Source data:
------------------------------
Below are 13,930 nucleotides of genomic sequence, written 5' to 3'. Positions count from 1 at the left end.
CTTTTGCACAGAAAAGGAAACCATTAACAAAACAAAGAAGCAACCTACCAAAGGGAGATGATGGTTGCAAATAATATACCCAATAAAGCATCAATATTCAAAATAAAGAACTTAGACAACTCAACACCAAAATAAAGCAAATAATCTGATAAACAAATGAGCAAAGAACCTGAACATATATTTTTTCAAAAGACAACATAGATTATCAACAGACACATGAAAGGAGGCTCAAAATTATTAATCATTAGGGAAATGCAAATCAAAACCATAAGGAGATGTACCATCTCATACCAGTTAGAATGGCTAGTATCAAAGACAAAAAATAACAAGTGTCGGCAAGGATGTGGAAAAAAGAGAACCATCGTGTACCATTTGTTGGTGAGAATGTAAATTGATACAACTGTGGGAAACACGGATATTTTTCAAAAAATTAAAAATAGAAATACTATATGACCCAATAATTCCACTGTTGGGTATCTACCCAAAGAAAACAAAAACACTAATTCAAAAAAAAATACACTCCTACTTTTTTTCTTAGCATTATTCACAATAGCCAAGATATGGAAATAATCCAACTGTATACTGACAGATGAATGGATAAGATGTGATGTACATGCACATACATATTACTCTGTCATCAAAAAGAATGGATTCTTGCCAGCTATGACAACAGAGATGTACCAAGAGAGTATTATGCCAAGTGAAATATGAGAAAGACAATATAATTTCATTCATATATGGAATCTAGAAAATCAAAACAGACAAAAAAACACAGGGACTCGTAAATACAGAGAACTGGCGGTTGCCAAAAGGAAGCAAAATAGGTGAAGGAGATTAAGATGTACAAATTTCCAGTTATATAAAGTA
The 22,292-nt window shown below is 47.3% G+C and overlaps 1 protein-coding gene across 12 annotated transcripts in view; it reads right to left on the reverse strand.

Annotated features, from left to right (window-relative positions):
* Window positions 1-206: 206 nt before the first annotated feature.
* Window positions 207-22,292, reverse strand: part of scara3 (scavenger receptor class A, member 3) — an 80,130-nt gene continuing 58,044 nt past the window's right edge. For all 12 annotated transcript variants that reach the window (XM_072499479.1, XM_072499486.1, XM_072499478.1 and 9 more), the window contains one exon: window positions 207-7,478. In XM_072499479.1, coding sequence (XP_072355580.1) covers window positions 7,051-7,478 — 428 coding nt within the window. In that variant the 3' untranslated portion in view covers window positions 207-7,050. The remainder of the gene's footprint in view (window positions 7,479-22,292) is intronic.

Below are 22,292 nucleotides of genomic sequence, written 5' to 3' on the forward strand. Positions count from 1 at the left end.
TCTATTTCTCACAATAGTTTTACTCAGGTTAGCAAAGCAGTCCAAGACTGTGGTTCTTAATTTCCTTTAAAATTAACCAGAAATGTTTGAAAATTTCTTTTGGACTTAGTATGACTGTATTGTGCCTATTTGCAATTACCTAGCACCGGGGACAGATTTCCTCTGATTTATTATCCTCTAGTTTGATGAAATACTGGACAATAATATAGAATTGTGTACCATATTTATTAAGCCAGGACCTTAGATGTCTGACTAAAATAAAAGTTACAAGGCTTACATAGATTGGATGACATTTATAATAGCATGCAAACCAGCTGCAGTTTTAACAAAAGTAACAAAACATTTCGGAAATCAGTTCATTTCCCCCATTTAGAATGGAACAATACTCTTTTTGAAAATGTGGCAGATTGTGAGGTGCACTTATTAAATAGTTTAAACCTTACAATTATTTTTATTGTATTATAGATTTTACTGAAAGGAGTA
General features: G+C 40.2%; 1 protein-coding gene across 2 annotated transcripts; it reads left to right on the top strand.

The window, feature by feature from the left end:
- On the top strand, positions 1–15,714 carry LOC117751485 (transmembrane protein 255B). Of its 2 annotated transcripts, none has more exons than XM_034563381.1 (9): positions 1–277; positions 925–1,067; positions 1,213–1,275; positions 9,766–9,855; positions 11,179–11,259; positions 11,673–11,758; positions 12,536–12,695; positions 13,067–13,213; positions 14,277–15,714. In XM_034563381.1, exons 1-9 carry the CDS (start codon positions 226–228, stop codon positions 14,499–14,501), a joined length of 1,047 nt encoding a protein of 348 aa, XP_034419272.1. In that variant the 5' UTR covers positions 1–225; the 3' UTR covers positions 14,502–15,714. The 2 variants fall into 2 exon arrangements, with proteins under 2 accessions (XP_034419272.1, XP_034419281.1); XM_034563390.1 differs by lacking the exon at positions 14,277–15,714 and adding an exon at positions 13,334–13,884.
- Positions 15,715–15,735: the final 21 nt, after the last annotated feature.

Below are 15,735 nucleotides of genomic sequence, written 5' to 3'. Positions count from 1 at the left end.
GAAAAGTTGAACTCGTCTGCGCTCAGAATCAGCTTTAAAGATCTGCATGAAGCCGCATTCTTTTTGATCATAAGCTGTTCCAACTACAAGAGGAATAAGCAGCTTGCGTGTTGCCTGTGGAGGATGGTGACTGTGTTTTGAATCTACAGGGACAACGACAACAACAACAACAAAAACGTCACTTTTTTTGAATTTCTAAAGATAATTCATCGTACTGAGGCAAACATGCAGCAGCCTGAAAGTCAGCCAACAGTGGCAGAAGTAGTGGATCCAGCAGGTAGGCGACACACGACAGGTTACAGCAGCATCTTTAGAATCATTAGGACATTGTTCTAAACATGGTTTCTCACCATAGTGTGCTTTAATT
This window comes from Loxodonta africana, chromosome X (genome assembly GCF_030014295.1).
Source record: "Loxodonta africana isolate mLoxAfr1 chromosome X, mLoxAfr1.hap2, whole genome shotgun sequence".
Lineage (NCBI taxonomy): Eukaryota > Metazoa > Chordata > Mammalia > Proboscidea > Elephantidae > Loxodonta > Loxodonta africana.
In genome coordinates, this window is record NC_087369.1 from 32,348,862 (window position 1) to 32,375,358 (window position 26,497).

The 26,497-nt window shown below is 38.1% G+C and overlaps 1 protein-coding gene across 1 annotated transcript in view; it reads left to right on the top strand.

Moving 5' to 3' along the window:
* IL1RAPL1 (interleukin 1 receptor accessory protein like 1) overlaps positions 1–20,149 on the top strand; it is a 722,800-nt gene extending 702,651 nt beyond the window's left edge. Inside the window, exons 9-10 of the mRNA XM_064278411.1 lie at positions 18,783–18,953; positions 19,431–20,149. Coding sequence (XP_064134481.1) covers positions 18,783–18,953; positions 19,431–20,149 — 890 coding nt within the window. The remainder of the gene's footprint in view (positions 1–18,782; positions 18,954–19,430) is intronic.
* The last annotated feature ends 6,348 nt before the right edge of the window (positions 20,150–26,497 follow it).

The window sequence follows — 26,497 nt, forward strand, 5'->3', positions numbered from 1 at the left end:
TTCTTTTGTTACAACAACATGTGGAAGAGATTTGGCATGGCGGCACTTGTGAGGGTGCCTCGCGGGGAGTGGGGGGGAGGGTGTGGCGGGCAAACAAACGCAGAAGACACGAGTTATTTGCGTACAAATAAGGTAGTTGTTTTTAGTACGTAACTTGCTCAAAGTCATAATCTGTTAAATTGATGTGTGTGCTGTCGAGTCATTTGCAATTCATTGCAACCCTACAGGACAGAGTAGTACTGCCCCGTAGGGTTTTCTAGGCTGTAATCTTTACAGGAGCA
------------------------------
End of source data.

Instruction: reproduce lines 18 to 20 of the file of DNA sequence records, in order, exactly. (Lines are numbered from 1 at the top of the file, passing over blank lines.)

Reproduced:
In genome coordinates, this window is record NC_087369.1 from 32,348,862 (window position 1) to 32,375,358 (window position 26,497).

The 26,497-nt window shown below is 38.1% G+C and overlaps 1 protein-coding gene across 1 annotated transcript in view; it reads left to right on the top strand.

Moving 5' to 3' along the window: